Generally abides by the following best practices, and he only ventures if he knows better. His style sends a message that is worth being mindful of, and both gents and especially dames will appreciate his taste.
First, a word about Jazz (video on right) by Dr. Andre Churchwell.
- A Gentleman’s suit is always tailored, and he mindfully takes care of it.
- The darker the suit, the more formal (generally).
- Typically charcoal, gray, black, and especially navy are appropriate for a business setting.
- A suit is one color or pattern – not a near match of between the jacket and pant.
- The bottom button of a suit, jacket, or vest is always unbuttoned (here’s why). Rest assured that it will not imply that you forgot.
- Generally, the more professional the occasion, the lighter a Gentleman’s shirt will be.
- Button-downs are business casual or casual – they are not worn with ties.
- Ideally, a shirt should fit a Gentleman like a suit – well. Not too tight, but certainly not too large.
- Collar styles are meant to compliment the wearer’s physique, visage and his tie.
- All-white collars or cuffs are for wearing with jackets or suits only.
- French cuffs are also for jackets or suits only.*
- Sometimes a cuff might be “barreled” when wearing a sweater, in which case the jacket might not be present.
- See Collar Guide
- A Gentleman only wears a tie with a jacket or suit. That being said, both should be worn often.
- Cartoon characters and other scenery are best kept on the television.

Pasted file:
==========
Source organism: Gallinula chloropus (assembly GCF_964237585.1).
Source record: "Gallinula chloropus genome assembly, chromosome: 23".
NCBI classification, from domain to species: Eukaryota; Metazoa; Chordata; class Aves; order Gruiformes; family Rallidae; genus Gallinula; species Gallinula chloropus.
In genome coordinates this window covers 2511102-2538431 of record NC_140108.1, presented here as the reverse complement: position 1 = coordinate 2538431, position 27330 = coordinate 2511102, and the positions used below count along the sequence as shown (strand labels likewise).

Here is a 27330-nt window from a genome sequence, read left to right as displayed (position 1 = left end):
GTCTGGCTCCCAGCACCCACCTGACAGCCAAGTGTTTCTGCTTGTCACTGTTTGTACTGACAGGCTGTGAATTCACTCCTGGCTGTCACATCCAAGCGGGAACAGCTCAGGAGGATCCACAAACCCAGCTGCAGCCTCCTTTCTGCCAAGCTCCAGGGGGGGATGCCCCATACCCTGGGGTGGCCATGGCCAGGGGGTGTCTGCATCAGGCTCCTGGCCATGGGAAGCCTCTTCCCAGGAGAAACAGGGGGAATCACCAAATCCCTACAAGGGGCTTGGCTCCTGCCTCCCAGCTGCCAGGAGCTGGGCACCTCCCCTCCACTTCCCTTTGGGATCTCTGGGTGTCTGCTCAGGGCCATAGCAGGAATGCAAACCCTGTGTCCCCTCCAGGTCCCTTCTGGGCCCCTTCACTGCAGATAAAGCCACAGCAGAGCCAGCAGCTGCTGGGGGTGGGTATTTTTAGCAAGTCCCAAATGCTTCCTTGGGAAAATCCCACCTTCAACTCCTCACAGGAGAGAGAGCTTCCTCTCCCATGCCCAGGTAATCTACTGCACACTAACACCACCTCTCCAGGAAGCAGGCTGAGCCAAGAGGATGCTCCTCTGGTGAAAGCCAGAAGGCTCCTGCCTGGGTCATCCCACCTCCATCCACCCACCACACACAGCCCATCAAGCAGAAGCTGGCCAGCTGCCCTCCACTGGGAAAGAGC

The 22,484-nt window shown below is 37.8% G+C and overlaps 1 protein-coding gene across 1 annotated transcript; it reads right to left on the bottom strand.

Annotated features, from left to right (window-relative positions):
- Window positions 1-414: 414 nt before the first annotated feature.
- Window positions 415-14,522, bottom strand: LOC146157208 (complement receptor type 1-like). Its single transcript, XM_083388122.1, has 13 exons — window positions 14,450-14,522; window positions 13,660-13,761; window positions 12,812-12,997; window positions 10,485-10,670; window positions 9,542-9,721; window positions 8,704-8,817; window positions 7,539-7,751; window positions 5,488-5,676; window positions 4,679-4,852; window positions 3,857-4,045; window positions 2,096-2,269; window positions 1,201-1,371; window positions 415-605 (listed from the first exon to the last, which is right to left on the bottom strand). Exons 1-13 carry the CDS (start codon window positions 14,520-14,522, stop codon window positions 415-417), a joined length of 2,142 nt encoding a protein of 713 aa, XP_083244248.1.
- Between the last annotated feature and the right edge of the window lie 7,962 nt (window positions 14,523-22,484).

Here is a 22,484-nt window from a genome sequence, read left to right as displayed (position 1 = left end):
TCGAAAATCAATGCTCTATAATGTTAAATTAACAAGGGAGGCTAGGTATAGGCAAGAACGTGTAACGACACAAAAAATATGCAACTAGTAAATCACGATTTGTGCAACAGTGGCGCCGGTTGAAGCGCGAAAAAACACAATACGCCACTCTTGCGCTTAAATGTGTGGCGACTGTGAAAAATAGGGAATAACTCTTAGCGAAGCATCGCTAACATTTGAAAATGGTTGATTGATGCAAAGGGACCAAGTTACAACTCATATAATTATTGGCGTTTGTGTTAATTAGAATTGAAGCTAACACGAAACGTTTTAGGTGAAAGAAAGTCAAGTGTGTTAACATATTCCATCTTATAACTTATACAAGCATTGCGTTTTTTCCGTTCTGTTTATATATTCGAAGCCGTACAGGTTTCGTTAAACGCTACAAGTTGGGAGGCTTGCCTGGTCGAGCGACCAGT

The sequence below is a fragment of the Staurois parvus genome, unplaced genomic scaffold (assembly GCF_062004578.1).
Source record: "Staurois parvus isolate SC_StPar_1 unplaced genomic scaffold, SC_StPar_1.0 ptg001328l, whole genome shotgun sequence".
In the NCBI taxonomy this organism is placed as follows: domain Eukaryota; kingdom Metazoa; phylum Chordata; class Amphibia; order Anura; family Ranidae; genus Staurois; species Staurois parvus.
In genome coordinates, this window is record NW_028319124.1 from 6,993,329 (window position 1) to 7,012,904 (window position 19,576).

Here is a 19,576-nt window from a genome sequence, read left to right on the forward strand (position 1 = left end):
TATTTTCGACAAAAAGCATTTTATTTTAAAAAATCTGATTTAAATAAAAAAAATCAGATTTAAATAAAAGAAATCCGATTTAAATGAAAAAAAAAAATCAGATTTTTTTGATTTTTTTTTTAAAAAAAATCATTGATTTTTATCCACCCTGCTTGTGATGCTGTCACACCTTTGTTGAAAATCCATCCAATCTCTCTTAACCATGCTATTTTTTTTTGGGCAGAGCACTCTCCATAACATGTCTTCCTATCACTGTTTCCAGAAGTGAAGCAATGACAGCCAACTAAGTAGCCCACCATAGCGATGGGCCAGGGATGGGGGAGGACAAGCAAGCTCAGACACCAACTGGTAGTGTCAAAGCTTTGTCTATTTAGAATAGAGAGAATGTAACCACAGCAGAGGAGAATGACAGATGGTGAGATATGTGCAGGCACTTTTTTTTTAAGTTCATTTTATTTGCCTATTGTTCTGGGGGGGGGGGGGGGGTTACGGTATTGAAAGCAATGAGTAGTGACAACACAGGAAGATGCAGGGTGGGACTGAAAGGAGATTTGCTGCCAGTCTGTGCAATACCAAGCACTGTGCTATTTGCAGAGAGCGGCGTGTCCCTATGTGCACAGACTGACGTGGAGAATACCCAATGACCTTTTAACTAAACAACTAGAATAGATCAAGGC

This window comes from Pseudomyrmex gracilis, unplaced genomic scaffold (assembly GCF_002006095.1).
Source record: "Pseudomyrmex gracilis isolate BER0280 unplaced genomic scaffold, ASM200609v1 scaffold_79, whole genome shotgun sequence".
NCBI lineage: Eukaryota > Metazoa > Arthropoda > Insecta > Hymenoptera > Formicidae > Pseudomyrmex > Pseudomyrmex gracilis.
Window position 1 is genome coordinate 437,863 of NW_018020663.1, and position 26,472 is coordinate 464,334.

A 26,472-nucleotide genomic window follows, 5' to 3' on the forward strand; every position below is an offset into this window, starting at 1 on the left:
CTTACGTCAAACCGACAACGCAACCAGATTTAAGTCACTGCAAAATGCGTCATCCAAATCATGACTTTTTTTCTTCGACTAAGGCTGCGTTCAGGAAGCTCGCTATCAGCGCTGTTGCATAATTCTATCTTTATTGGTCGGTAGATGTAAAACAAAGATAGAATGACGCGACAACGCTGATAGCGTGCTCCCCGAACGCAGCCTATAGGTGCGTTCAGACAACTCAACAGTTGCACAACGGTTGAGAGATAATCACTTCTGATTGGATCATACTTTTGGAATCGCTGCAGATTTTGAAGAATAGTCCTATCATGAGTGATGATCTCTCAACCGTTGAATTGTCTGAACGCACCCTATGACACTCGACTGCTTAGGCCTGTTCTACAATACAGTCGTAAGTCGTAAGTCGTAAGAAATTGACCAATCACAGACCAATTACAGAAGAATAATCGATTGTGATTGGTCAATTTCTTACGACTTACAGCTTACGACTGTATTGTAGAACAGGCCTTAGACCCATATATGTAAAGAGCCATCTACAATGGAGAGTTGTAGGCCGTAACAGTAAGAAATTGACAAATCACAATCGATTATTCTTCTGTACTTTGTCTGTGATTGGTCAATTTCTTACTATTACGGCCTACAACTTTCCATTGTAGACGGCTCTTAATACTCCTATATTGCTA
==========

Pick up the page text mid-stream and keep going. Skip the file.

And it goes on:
- There are many ways to tie a tie – tie it appropriate to the occasion, outfit, and your own personal body type.
- A Gentleman knows how to tie a bow tie. A long tie is not formal nor appropriate for black tie occasions.
- A tie should compliment, or flatter, the Gentleman – not broadcast him. Choose colors or patterns that work for both the suit and shirt.
- Braces, or suspenders, are most often a superior choice to a belt when wearing a high quality suit. They prevent burgeoning of the shirt and maintain trouser height along with the break at one’s shoe.
- Braces should have loops for buttons inside the waist. Clasps are never recommended as they damage the wool.
- A belt should always match the shoes.
- The metal of the belt should ideally coordinate with any other shoe buckles, suit buttons, cuff links, etc.
- Do not wear a canvas belt with a suit.
- If your pants have belt loops, you should probably wear a belt.
- A Gentleman always keeps his shoes shined. A scuffed shoe says ‘irresponsible’ or ‘rushed’.
- Black shoes are professional – not [business] casual. Shades of brown compliment gray, navy, or khaki trousers very well.
- Professional dress means black or cordovan/oxblood shoes.
- Formal (white tie) and semi formal (black tie) call for patent leather shoes.
- Boat shoes are for boats. Do not wear them to dinner unless your table is in Bermuda.
- A Gentleman’s socks match his pants – not his shoes.
- If you are creative with them, you might also find colors which incorporate the pant color with a blend of others, such as in the case of argyle patterns. But even here, they always complement his other colors.
- His socks are pulled up and orderly as much of the time as possible. Full calf length socks are ideal.
- White socks are only for the gym.
- A Gentleman always carries a pocket square if he is wearing a jacket, especially a suit. It needs not be ornately folded or loud.
- A tie bar should not be distracting nor up on one’s chest. Wear it your hand’s width above your belt so that it can do its job.
- Cuff links are only worn with a jacket.
- A watch is a man’s best friend. It keeps him on time, and most everyone he meets will notice and or judge his watch.
- Formal attire does not include a wrist watch. Find a great pocket watch or delegate time keeping…
- Sport sunglasses (Oakley’s in general) are never appropriate with a suit – or jacket – or dress shirt.
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